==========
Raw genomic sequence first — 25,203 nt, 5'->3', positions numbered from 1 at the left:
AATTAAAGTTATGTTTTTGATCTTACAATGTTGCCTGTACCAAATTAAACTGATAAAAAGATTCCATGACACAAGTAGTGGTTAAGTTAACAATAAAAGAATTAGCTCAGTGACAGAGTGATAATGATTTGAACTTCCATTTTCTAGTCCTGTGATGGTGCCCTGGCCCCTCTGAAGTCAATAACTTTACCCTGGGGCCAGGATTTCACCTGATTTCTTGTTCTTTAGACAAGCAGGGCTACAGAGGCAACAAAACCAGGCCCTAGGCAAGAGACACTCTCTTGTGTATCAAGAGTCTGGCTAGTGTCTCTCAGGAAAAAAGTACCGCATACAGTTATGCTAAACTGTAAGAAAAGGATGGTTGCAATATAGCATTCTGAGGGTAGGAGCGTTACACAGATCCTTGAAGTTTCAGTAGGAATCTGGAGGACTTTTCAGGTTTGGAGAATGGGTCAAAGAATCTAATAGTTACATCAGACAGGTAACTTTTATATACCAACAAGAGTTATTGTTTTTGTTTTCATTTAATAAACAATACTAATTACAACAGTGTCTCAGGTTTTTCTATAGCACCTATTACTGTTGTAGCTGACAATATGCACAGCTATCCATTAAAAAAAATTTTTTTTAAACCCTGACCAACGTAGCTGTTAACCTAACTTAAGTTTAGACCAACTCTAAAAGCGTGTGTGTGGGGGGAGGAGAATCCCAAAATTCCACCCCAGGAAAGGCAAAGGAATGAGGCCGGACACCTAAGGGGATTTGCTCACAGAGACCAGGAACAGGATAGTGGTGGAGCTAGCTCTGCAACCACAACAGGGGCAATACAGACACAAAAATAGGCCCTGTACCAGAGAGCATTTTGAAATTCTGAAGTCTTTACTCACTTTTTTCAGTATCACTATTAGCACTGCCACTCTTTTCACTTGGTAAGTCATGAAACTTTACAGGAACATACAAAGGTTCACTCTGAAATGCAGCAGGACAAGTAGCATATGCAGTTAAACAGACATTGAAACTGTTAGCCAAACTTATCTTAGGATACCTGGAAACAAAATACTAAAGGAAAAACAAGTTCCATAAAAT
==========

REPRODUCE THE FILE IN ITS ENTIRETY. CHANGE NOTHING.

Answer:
Raw genomic sequence first — 25,203 nt, 5'->3', positions numbered from 1 at the left:
AATTAAAGTTATGTTTTTGATCTTACAATGTTGCCTGTACCAAATTAAACTGATAAAAAGATTCCATGACACAAGTAGTGGTTAAGTTAACAATAAAAGAATTAGCTCAGTGACAGAGTGATAATGATTTGAACTTCCATTTTCTAGTCCTGTGATGGTGCCCTGGCCCCTCTGAAGTCAATAACTTTACCCTGGGGCCAGGATTTCACCTGATTTCTTGTTCTTTAGACAAGCAGGGCTACAGAGGCAACAAAACCAGGCCCTAGGCAAGAGACACTCTCTTGTGTATCAAGAGTCTGGCTAGTGTCTCTCAGGAAAAAAGTACCGCATACAGTTATGCTAAACTGTAAGAAAAGGATGGTTGCAATATAGCATTCTGAGGGTAGGAGCGTTACACAGATCCTTGAAGTTTCAGTAGGAATCTGGAGGACTTTTCAGGTTTGGAGAATGGGTCAAAGAATCTAATAGTTACATCAGACAGGTAACTTTTATATACCAACAAGAGTTATTGTTTTTGTTTTCATTTAATAAACAATACTAATTACAACAGTGTCTCAGGTTTTTCTATAGCACCTATTACTGTTGTAGCTGACAATATGCACAGCTATCCATTAAAAAAAATTTTTTTTAAACCCTGACCAACGTAGCTGTTAACCTAACTTAAGTTTAGACCAACTCTAAAAGCGTGTGTGTGGGGGGAGGAGAATCCCAAAATTCCACCCCAGGAAAGGCAAAGGAATGAGGCCGGACACCTAAGGGGATTTGCTCACAGAGACCAGGAACAGGATAGTGGTGGAGCTAGCTCTGCAACCACAACAGGGGCAATACAGACACAAAAATAGGCCCTGTACCAGAGAGCATTTTGAAATTCTGAAGTCTTTACTCACTTTTTTCAGTATCACTATTAGCACTGCCACTCTTTTCACTTGGTAAGTCATGAAACTTTACAGGAACATACAAAGGTTCACTCTGAAATGCAGCAGGACAAGTAGCATATGCAGTTAAACAGACATTGAAACTGTTAGCCAAACTTATCTTAGGATACCTGGAAACAAAATACTAAAGGAAAAACAAGTTCCATAAAAT